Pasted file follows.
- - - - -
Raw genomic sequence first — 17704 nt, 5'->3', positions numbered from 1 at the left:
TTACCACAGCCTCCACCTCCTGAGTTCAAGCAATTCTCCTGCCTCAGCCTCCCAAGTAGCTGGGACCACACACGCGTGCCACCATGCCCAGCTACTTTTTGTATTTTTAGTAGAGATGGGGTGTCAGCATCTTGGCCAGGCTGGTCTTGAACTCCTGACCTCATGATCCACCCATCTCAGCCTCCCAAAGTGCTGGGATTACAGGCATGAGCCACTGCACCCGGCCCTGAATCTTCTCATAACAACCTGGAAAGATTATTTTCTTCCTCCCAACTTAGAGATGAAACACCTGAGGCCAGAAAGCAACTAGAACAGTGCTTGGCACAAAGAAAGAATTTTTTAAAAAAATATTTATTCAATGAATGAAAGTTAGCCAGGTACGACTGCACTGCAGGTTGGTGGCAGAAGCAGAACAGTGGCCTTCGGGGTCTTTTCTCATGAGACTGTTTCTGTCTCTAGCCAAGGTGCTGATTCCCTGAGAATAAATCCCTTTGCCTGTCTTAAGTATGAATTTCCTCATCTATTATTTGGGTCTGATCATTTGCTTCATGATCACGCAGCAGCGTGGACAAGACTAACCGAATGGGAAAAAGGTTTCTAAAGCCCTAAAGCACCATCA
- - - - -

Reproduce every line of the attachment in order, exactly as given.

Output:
Raw genomic sequence first — 17704 nt, 5'->3', positions numbered from 1 at the left:
TTACCACAGCCTCCACCTCCTGAGTTCAAGCAATTCTCCTGCCTCAGCCTCCCAAGTAGCTGGGACCACACACGCGTGCCACCATGCCCAGCTACTTTTTGTATTTTTAGTAGAGATGGGGTGTCAGCATCTTGGCCAGGCTGGTCTTGAACTCCTGACCTCATGATCCACCCATCTCAGCCTCCCAAAGTGCTGGGATTACAGGCATGAGCCACTGCACCCGGCCCTGAATCTTCTCATAACAACCTGGAAAGATTATTTTCTTCCTCCCAACTTAGAGATGAAACACCTGAGGCCAGAAAGCAACTAGAACAGTGCTTGGCACAAAGAAAGAATTTTTTAAAAAAATATTTATTCAATGAATGAAAGTTAGCCAGGTACGACTGCACTGCAGGTTGGTGGCAGAAGCAGAACAGTGGCCTTCGGGGTCTTTTCTCATGAGACTGTTTCTGTCTCTAGCCAAGGTGCTGATTCCCTGAGAATAAATCCCTTTGCCTGTCTTAAGTATGAATTTCCTCATCTATTATTTGGGTCTGATCATTTGCTTCATGATCACGCAGCAGCGTGGACAAGACTAACCGAATGGGAAAAAGGTTTCTAAAGCCCTAAAGCACCATCA